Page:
We like these books…
The Hard Problem - Tom Stoppard

The Hard Problem - Tom Stoppard£99.50

Signed limited first edition,
first printing with slipcase


Slade House - David Mitchell

Slade House - David Mitchell£49.95

Signed limited first edition,
first printing with slipcase


Get Even - Martina Cole

Get Even - Martina Cole£30.00

Signed limited first edition, first printing
with slipcase

Book Faults and Flaws…

a guide for collectors of signed first editions

Here’s our guide to the more common book faults and flaws a collector is likely to come across when buying books.

Please note that most of these defects will only apply to older or pre- owned books; not the new and unread modern signed first editions we stock.

For ease of use, we also give some info on the book parts referred to in this topic.  For a more detailed guide, please see our extensive article on the different parts of a book.

Thanks for reading…

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A B C D E F G HI JK L M N O PQ R S T UV W XYZ

B b

Boards

This term comes from the time when book covers were made of wood.  Today, it refers to the stiff pieces of cardboard or paperboard used in the making of a hardback book cover.

Book jacket

See Dust jacket

Bumped

This refers to covers (boards) with worn, bent or rounded corners.  However, the term can also signify some minor damage to the top or bottom edges of a book’s spine that is a little bit more severe than pushing.

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C c

Chipped

This is a mark or flaw caused by scuffing, gouging or a small piece breaking off the dust jacket, cover, boards, pages or spine.

Closed tear

This is a tear with no material missing.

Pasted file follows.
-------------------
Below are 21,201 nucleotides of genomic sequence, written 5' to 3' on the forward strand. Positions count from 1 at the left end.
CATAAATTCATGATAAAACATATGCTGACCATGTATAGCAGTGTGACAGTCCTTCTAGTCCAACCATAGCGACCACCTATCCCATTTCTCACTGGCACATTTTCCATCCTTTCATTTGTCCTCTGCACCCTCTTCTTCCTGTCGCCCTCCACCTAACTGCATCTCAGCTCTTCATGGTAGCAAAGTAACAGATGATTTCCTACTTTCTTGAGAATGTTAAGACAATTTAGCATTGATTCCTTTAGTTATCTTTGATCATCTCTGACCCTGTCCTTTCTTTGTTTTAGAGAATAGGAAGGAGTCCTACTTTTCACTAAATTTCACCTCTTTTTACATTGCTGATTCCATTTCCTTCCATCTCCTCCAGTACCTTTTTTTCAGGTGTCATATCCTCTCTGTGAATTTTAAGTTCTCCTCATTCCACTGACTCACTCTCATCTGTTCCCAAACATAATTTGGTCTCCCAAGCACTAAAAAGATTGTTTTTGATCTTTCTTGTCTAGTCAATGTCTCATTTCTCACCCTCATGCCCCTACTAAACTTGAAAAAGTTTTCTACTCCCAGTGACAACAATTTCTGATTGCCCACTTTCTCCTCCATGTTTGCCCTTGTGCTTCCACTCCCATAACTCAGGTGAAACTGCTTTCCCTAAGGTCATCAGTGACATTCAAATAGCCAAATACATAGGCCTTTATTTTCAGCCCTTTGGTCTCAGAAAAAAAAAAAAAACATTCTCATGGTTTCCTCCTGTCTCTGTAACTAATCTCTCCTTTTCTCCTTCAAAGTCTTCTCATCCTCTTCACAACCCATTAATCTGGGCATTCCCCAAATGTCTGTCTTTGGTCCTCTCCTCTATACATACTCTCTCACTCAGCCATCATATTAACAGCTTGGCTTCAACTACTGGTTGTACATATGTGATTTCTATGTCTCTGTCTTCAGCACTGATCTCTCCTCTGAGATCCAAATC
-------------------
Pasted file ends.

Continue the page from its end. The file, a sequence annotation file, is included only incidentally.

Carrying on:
Cocked

In this case, the spine is no longer straight and appears crooked or twisted.  Spine lean is another name for this condition.

Cockled

A description applied to the wrinkling, puckering, waving or curling of a book’s pages or boards.  When it affects a whole book, it normally stems from non-uniform drying and shrinkage.  With pages or boards, this problem is often due to too much heat and / or humidity.  While using the wrong type of, or too much, adhesive can also be the culprit in the case of a book’s covering material.

Cover

This refers to the outer covering of a book.  Covers can be limp, semi-limp or stiff.  A stiff cover consists of the spine, the boards and any covering material.  Its purpose is to protect the text block both in use and storage and, in many cases, to serve as a means of decoration.

Covering

This term refers to the material, such as paper, cloth, leather, vellum (or a combination of any of these), which goes over the spine and usually the sides of the cover.

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D d

Damp stain

Refers to marks, stains and possible shrinkage caused by the cover or pages coming into contact with water.  Water stained is another term for this condition.

Dimple

This is a small indentation on covers or pages.  This is a defect if it’s not a part of the cover’s decoration.

Ding

This refers to a small bump or dent, usually to the edge of the boards or pages, which leaves an impression; sometimes caused by careless handling or storage.

Dust jacket (dj)

This is a removable paper wrapper that, at its outset, enclosed a book to protect it from dirt.  Yet, jackets now play a key role in modern book advertising.  This is because they will often give info about a book that is not on offer anywhere else.  Alternative names for the dust jacket are dust wrapper or book jacket.

Dust wrapper

See Dust jacket

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E e

Endpaper

The plain white, coloured, decorated or printed-paper that is at the front and back of a book.  Half of the endpaper is pasted to the inner face of the boards (pastedown endpaper) while the other half is effectively a blank page (free endpaper).  As well as giving a neat finish to the cover, endpapers play a big part in a book’s strength and durability.

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F f

Fading

This tern describes the loss, or change, of colour on the pages, dust jacket or cover of a book.  The cause of this is usually age or exposure to light (sun) and air.